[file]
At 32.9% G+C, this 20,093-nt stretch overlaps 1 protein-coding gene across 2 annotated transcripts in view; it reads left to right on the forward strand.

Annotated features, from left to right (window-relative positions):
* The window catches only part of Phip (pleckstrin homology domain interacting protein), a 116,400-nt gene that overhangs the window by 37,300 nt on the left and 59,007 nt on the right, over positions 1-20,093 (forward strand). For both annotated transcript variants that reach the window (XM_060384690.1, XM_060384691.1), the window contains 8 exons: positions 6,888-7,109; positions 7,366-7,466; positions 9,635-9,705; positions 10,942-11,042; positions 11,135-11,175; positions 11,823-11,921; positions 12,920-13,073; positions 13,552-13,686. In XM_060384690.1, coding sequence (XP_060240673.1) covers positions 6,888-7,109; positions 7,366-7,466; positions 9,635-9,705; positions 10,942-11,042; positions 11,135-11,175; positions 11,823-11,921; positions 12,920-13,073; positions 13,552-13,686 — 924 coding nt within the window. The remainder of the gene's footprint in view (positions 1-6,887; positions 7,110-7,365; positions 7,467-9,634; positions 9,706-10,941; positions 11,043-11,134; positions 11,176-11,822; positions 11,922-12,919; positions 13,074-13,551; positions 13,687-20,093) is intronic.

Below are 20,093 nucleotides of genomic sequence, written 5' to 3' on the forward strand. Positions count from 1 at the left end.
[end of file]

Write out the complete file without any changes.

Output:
At 32.9% G+C, this 20,093-nt stretch overlaps 1 protein-coding gene across 2 annotated transcripts in view; it reads left to right on the forward strand.

Annotated features, from left to right (window-relative positions):
* The window catches only part of Phip (pleckstrin homology domain interacting protein), a 116,400-nt gene that overhangs the window by 37,300 nt on the left and 59,007 nt on the right, over positions 1-20,093 (forward strand). For both annotated transcript variants that reach the window (XM_060384690.1, XM_060384691.1), the window contains 8 exons: positions 6,888-7,109; positions 7,366-7,466; positions 9,635-9,705; positions 10,942-11,042; positions 11,135-11,175; positions 11,823-11,921; positions 12,920-13,073; positions 13,552-13,686. In XM_060384690.1, coding sequence (XP_060240673.1) covers positions 6,888-7,109; positions 7,366-7,466; positions 9,635-9,705; positions 10,942-11,042; positions 11,135-11,175; positions 11,823-11,921; positions 12,920-13,073; positions 13,552-13,686 — 924 coding nt within the window. The remainder of the gene's footprint in view (positions 1-6,887; positions 7,110-7,365; positions 7,467-9,634; positions 9,706-10,941; positions 11,043-11,134; positions 11,176-11,822; positions 11,922-12,919; positions 13,074-13,551; positions 13,687-20,093) is intronic.

Below are 20,093 nucleotides of genomic sequence, written 5' to 3' on the forward strand. Positions count from 1 at the left end.